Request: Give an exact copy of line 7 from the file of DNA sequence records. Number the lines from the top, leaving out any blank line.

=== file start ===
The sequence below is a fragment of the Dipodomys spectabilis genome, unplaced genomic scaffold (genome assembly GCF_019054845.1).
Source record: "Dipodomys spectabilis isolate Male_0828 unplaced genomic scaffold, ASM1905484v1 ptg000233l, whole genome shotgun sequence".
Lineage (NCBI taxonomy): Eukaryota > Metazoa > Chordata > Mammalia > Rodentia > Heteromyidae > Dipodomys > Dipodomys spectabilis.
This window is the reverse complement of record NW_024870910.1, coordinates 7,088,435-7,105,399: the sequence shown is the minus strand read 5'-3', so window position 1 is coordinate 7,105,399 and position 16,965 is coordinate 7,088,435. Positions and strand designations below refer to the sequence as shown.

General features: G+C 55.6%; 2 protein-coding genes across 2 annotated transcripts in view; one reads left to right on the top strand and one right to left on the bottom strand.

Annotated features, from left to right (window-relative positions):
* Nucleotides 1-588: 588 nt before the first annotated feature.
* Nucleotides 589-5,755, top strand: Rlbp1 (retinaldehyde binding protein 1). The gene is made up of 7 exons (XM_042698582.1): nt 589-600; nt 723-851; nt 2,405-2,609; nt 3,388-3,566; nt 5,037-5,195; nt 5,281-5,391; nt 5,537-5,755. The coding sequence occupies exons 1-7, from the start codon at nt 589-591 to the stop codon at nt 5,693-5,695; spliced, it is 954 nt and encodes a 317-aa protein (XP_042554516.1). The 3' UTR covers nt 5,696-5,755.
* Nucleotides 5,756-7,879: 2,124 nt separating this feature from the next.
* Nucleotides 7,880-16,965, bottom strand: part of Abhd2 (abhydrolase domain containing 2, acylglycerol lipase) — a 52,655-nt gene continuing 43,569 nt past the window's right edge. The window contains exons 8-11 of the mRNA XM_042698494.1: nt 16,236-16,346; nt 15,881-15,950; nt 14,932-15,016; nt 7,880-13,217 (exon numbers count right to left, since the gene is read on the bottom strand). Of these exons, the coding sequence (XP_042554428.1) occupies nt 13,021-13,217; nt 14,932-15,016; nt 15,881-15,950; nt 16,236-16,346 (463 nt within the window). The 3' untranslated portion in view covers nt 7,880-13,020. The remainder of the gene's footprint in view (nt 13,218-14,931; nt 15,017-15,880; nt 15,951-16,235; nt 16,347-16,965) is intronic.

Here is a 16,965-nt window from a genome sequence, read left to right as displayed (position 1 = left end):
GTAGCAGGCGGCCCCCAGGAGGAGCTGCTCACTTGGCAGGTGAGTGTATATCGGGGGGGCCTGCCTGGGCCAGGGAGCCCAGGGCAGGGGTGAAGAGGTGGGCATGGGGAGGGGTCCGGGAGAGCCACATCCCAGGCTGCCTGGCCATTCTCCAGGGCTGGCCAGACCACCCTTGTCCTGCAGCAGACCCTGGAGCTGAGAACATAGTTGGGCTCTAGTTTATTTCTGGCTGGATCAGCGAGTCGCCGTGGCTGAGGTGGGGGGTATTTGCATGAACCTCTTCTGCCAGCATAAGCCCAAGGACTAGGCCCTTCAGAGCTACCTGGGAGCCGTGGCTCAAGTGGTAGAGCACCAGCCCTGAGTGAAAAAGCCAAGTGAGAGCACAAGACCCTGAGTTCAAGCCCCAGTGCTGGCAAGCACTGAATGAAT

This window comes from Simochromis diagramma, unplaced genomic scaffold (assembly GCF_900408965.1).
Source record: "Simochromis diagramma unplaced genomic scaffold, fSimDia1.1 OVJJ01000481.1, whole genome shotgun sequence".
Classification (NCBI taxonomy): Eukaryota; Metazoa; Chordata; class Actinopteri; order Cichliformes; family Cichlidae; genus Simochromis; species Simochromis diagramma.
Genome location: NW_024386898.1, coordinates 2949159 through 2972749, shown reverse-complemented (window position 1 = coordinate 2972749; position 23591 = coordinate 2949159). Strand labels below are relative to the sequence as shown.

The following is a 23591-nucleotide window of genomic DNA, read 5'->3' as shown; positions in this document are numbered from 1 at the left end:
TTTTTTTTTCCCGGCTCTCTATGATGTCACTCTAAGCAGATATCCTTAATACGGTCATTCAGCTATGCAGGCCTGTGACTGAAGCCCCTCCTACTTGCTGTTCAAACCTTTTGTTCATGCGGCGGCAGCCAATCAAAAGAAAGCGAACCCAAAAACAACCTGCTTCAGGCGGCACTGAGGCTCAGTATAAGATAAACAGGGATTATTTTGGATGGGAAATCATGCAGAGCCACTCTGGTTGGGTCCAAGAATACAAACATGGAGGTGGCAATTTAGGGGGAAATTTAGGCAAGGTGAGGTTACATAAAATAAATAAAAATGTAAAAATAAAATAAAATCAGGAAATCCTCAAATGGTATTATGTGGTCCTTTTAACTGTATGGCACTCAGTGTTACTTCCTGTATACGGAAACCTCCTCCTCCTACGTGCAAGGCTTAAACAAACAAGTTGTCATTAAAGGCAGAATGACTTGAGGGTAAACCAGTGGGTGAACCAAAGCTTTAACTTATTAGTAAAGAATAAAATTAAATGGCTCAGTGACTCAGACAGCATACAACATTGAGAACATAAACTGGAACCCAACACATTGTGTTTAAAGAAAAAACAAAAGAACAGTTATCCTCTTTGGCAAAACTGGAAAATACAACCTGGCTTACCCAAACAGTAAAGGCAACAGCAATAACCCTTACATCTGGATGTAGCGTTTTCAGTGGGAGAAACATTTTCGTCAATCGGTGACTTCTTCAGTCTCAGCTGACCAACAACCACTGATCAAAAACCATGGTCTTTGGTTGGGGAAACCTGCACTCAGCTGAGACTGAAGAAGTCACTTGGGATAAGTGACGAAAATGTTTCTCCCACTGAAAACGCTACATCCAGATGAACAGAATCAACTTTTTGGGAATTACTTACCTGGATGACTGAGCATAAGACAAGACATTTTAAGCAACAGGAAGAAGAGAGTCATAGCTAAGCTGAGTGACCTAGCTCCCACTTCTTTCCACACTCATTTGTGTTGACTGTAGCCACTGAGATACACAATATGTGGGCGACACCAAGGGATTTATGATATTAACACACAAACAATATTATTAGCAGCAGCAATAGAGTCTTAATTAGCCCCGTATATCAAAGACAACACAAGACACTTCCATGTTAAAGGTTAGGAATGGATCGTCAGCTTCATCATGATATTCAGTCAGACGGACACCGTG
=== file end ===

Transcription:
* Nucleotides 1-588: 588 nt before the first annotated feature.